revealed to men from the beginning. The scriptures are as a gift from God. They
not only contain the story of man's own devices; but of the dealings of the Lord
with his earthly children. Thus our Father in heaven is better understood.

Accepting the existence of God, and the doctrine that the gospel truths were
deliberately taught to men, it can not be believed that the Lord would allow
these precious gifts to be wholly lost, and thus leave the children of men at any
time without a witness for him.

Throughout the ages, therefore, amidst all the vicissitudes of time, the holy
scriptures have been preserved, and though mutilated by careless men, they yet
bear amid their human imperfections and errors, the message of God's nature and
of man's relationship to Deity, and of the eternal and glorious destiny of
mankind.The scriptures have never been wholly at the mercy of man.

Making and Contents

The Bible story represents long periods of time. It is made up of many books
written by many hands. In these respects it is like the Book of Mormon. We do not
always know with certainty the authorship of the books. It may be that through
the years the authorship of collections of writings may have been credited
erroneously, or in default of knowledge, to the outstanding writer of the day.It
tells the history of a people which by its own actions passed through periods of
progress and degeneracy. The manner in which the Lord dealt with these people is
everywhere set forth. Its teachings are universal, and may be applied to any
people in any land in any time.

The Bible is not a treatise on science. Naturally, the knowledge of the day is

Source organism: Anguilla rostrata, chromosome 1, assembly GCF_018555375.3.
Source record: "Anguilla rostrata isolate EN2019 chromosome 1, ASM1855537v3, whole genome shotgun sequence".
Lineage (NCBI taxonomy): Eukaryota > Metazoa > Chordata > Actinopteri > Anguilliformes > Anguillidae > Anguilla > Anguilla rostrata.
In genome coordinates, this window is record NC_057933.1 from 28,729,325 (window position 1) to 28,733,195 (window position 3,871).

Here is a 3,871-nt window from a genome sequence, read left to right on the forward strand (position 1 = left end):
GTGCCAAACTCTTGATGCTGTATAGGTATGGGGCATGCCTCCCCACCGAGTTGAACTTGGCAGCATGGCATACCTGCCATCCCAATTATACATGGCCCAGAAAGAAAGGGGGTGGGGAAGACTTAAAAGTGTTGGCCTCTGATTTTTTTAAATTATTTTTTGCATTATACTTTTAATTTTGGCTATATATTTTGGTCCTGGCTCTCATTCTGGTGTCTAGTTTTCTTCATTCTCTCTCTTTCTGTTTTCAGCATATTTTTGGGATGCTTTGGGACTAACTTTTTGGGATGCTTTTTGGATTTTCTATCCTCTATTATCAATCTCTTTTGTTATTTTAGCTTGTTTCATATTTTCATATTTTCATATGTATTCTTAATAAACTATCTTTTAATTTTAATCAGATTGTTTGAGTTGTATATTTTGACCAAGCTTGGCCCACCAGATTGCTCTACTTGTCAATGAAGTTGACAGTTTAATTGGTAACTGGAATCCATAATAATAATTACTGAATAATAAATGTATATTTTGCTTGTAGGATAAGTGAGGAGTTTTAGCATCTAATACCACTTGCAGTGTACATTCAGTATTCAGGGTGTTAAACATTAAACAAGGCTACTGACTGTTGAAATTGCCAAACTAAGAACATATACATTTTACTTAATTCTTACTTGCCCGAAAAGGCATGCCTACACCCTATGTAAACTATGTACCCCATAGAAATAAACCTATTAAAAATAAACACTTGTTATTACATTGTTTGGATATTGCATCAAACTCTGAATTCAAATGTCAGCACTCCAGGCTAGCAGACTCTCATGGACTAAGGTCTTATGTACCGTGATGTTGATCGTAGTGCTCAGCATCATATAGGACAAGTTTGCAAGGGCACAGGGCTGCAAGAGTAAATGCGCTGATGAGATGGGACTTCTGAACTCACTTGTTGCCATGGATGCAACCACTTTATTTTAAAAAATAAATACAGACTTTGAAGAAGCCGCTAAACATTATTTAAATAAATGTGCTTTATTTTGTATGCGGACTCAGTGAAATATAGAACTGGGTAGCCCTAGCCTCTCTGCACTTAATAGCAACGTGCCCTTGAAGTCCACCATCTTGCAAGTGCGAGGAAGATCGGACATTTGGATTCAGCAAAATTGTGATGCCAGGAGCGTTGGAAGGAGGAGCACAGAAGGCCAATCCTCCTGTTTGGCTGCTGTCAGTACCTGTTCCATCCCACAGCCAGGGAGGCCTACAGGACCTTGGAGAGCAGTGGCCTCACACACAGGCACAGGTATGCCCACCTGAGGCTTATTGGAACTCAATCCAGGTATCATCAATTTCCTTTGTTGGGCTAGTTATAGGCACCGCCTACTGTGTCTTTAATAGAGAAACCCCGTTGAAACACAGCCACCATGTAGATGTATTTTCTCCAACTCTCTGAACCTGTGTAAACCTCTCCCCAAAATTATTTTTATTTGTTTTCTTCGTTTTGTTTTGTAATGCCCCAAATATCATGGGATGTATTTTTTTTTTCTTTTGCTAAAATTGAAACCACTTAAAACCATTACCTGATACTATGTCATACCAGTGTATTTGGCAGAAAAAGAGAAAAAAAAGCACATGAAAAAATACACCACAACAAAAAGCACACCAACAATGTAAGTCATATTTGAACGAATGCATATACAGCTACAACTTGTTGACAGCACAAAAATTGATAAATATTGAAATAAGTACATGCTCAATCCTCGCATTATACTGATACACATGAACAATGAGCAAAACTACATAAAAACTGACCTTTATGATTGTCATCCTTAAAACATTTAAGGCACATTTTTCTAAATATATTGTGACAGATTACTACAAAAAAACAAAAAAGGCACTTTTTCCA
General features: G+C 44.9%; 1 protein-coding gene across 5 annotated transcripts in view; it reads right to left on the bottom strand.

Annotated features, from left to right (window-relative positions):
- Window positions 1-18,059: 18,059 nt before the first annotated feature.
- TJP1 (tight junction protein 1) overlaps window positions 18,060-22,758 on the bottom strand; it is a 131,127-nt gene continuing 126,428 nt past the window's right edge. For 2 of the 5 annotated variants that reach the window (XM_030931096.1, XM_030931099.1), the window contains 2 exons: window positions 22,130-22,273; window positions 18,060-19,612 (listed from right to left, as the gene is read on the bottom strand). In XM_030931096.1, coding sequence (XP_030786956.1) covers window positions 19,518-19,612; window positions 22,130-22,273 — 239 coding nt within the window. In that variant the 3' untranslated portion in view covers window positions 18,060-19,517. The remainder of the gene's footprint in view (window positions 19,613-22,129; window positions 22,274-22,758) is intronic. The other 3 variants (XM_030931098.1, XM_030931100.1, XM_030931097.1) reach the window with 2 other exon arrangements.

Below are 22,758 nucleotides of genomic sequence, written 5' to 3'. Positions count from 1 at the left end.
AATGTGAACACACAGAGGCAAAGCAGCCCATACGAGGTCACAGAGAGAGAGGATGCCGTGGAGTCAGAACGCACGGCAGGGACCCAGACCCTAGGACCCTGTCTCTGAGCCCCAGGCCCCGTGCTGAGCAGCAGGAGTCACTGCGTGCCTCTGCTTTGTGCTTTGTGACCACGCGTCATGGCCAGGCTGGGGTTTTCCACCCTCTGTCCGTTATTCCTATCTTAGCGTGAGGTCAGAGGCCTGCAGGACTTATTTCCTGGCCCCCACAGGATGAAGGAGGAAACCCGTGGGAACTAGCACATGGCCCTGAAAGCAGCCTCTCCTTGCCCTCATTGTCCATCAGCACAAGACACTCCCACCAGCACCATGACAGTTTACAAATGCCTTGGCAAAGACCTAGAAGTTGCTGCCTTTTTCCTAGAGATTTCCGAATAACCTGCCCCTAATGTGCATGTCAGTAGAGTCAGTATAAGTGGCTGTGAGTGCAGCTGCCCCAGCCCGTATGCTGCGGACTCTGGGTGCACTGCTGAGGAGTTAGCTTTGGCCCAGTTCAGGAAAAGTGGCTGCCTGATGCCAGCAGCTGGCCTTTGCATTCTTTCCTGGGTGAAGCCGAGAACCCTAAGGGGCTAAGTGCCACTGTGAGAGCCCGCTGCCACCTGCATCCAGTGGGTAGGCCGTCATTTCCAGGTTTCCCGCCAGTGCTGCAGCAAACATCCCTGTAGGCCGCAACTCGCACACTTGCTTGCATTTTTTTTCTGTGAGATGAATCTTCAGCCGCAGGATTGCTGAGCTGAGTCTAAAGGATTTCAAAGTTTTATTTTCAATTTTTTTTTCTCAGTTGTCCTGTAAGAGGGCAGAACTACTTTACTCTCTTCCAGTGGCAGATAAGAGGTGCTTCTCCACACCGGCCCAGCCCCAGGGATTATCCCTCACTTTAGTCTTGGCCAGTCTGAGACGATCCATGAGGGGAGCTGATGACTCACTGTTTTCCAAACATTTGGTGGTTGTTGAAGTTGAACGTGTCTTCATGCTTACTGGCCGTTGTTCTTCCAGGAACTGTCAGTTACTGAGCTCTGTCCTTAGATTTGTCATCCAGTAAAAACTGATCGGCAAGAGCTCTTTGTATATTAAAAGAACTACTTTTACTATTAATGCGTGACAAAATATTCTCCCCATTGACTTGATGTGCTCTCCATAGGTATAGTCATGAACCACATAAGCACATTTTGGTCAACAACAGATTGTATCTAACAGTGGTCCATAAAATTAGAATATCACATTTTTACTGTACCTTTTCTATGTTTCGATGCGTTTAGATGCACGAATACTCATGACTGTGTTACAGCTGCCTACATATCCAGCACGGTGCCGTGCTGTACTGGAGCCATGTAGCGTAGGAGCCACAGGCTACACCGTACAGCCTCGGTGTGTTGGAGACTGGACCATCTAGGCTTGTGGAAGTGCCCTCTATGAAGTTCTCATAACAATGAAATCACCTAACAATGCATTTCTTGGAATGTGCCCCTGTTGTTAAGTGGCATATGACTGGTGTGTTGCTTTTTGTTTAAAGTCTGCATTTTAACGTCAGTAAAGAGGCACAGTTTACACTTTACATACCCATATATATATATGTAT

reflected in the telling of the story; but the events recorded deal
primarily with principles of conduct before the Lord and before man, which are
independent of mere secular knowledge. The Bible is not read well, unless the
manner and the purpose of its making are kept in mind.

Literary Form

As in all good books every literary device is used in the Bible that will drive
the lesson home. It contains history, poetry and allegory. These are not always
distinguishable, now that the centuries have passed away since the original
writing. The ideas in the Bible, the fundamental, constant ones, are true; the
vehicle is human and often confusing. Much needless discussion has come about
because critics would not separate the message from its form of presentation.
Latter-day Saints strive to read the Bible intelligently. Brigham Young asked the
pertinent question: "Do you read the scriptures, my brethren and sisters, as
though you were writing them, a thousand, two thousand or
five thousand years ago? Do you read them as though you stood in the place of the
men who wrote them?" That is the only way by which the variety of the Biblical
style and form may be understood; but the essential moral doctrines presented are
clear without such scholarship, to every reader.

The Spirit of Criticism

Higher criticism is not feared by Latter-day Saints. New facts with regard to the
Bible are eagerly sought. Suggested inferences are respectfully considered and
accepted or rejected, as they merit. Least of all do Latter-day Saints accept
every new hypothesis of Biblical origin or history. We distinguish carefully
between facts and inferences and claim the right with other intelligent people to
determine for ourselves the weight or probability of the truth of any presented

The only worthy criticism, whether of the Bible or of any other human possession,
is one that seeks for truth. There is a class of students who always seek for the
errors in things. Such negative critics become menaces, for they find the errors
inherent in all human works, and fail to note the truths. The positive critic
searches for the truth in the book or science or man he studies; naturally, he
discovers the errors as he moves along; but, out of his search comes a balanced
judgment. It is by our strength, not by our weakness, that we are to be judged.
We are not concerned with "the mistakes of Moses;" we need to understand his
successes, if we are to know how and why Israel entered the holy land.

Destructive Biblical criticism leads nowhere. Constructive Biblical criticism
enhances greatly the joy of reading and studying the Book of Books. All knowledge